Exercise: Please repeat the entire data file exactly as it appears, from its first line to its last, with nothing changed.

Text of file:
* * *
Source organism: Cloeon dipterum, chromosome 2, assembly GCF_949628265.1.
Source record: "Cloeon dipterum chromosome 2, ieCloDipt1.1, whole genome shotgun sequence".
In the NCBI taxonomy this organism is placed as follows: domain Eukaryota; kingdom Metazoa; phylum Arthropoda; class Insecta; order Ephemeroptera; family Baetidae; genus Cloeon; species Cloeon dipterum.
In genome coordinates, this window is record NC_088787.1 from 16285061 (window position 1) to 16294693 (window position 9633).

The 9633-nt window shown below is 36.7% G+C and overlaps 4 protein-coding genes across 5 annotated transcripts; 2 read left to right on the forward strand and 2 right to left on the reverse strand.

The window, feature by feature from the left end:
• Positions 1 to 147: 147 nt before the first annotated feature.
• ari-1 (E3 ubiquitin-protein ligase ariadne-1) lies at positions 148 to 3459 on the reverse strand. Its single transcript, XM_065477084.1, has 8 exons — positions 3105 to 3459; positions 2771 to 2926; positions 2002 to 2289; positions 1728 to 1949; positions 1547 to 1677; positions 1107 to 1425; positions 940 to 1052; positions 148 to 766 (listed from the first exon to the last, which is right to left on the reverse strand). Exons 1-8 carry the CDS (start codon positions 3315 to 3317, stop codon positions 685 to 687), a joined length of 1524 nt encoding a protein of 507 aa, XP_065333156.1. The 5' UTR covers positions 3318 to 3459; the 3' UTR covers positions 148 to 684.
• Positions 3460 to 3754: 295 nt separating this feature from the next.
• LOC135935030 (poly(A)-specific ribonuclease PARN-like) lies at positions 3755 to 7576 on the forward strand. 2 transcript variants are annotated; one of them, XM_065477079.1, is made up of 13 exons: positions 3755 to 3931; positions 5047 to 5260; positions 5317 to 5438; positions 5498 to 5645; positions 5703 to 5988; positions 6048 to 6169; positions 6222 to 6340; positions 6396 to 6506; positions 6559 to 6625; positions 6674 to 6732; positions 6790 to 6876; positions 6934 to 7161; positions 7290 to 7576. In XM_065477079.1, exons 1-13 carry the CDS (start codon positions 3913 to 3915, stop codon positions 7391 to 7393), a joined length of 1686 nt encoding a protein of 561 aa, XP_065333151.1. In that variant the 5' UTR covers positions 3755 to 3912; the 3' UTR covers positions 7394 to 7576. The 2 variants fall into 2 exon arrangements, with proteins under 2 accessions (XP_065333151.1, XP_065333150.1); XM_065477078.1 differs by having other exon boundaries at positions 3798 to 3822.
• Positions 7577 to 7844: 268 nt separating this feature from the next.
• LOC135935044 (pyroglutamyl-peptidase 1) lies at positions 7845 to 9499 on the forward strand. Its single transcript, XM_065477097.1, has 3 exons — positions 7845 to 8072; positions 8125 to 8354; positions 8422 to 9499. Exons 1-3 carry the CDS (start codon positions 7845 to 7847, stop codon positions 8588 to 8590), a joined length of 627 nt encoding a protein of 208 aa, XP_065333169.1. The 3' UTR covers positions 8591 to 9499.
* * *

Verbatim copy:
Source organism: Cloeon dipterum, chromosome 2, assembly GCF_949628265.1.
Source record: "Cloeon dipterum chromosome 2, ieCloDipt1.1, whole genome shotgun sequence".
In the NCBI taxonomy this organism is placed as follows: domain Eukaryota; kingdom Metazoa; phylum Arthropoda; class Insecta; order Ephemeroptera; family Baetidae; genus Cloeon; species Cloeon dipterum.
In genome coordinates, this window is record NC_088787.1 from 16285061 (window position 1) to 16294693 (window position 9633).

The 9633-nt window shown below is 36.7% G+C and overlaps 4 protein-coding genes across 5 annotated transcripts; 2 read left to right on the forward strand and 2 right to left on the reverse strand.

The window, feature by feature from the left end:
• Positions 1 to 147: 147 nt before the first annotated feature.
• ari-1 (E3 ubiquitin-protein ligase ariadne-1) lies at positions 148 to 3459 on the reverse strand. Its single transcript, XM_065477084.1, has 8 exons — positions 3105 to 3459; positions 2771 to 2926; positions 2002 to 2289; positions 1728 to 1949; positions 1547 to 1677; positions 1107 to 1425; positions 940 to 1052; positions 148 to 766 (listed from the first exon to the last, which is right to left on the reverse strand). Exons 1-8 carry the CDS (start codon positions 3315 to 3317, stop codon positions 685 to 687), a joined length of 1524 nt encoding a protein of 507 aa, XP_065333156.1. The 5' UTR covers positions 3318 to 3459; the 3' UTR covers positions 148 to 684.
• Positions 3460 to 3754: 295 nt separating this feature from the next.
• LOC135935030 (poly(A)-specific ribonuclease PARN-like) lies at positions 3755 to 7576 on the forward strand. 2 transcript variants are annotated; one of them, XM_065477079.1, is made up of 13 exons: positions 3755 to 3931; positions 5047 to 5260; positions 5317 to 5438; positions 5498 to 5645; positions 5703 to 5988; positions 6048 to 6169; positions 6222 to 6340; positions 6396 to 6506; positions 6559 to 6625; positions 6674 to 6732; positions 6790 to 6876; positions 6934 to 7161; positions 7290 to 7576. In XM_065477079.1, exons 1-13 carry the CDS (start codon positions 3913 to 3915, stop codon positions 7391 to 7393), a joined length of 1686 nt encoding a protein of 561 aa, XP_065333151.1. In that variant the 5' UTR covers positions 3755 to 3912; the 3' UTR covers positions 7394 to 7576. The 2 variants fall into 2 exon arrangements, with proteins under 2 accessions (XP_065333151.1, XP_065333150.1); XM_065477078.1 differs by having other exon boundaries at positions 3798 to 3822.
• Positions 7577 to 7844: 268 nt separating this feature from the next.
• LOC135935044 (pyroglutamyl-peptidase 1) lies at positions 7845 to 9499 on the forward strand. Its single transcript, XM_065477097.1, has 3 exons — positions 7845 to 8072; positions 8125 to 8354; positions 8422 to 9499. Exons 1-3 carry the CDS (start codon positions 7845 to 7847, stop codon positions 8588 to 8590), a joined length of 627 nt encoding a protein of 208 aa, XP_065333169.1. The 3' UTR covers positions 8591 to 9499.